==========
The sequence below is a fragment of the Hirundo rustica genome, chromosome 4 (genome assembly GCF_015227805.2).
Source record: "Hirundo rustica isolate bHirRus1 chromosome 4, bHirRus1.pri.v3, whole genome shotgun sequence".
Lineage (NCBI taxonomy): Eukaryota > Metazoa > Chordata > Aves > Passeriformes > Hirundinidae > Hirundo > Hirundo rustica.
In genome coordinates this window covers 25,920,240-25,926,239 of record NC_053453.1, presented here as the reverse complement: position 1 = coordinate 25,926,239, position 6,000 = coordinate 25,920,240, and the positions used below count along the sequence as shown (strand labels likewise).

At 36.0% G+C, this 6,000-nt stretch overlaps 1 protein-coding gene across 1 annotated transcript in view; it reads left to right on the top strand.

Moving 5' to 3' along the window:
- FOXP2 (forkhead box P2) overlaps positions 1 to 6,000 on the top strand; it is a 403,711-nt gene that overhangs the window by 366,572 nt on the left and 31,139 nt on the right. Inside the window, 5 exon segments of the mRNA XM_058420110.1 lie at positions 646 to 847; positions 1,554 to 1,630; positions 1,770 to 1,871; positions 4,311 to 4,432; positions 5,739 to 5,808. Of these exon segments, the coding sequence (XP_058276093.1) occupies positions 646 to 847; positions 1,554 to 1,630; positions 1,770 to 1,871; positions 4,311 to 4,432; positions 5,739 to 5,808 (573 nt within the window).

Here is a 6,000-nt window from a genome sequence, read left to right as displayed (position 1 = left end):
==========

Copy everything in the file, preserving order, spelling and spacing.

The sequence below is a fragment of the Hirundo rustica genome, chromosome 4 (genome assembly GCF_015227805.2).
Source record: "Hirundo rustica isolate bHirRus1 chromosome 4, bHirRus1.pri.v3, whole genome shotgun sequence".
Lineage (NCBI taxonomy): Eukaryota > Metazoa > Chordata > Aves > Passeriformes > Hirundinidae > Hirundo > Hirundo rustica.
In genome coordinates this window covers 25,920,240-25,926,239 of record NC_053453.1, presented here as the reverse complement: position 1 = coordinate 25,926,239, position 6,000 = coordinate 25,920,240, and the positions used below count along the sequence as shown (strand labels likewise).

At 36.0% G+C, this 6,000-nt stretch overlaps 1 protein-coding gene across 1 annotated transcript in view; it reads left to right on the top strand.

Moving 5' to 3' along the window:
- FOXP2 (forkhead box P2) overlaps positions 1 to 6,000 on the top strand; it is a 403,711-nt gene that overhangs the window by 366,572 nt on the left and 31,139 nt on the right. Inside the window, 5 exon segments of the mRNA XM_058420110.1 lie at positions 646 to 847; positions 1,554 to 1,630; positions 1,770 to 1,871; positions 4,311 to 4,432; positions 5,739 to 5,808. Of these exon segments, the coding sequence (XP_058276093.1) occupies positions 646 to 847; positions 1,554 to 1,630; positions 1,770 to 1,871; positions 4,311 to 4,432; positions 5,739 to 5,808 (573 nt within the window).

Here is a 6,000-nt window from a genome sequence, read left to right as displayed (position 1 = left end):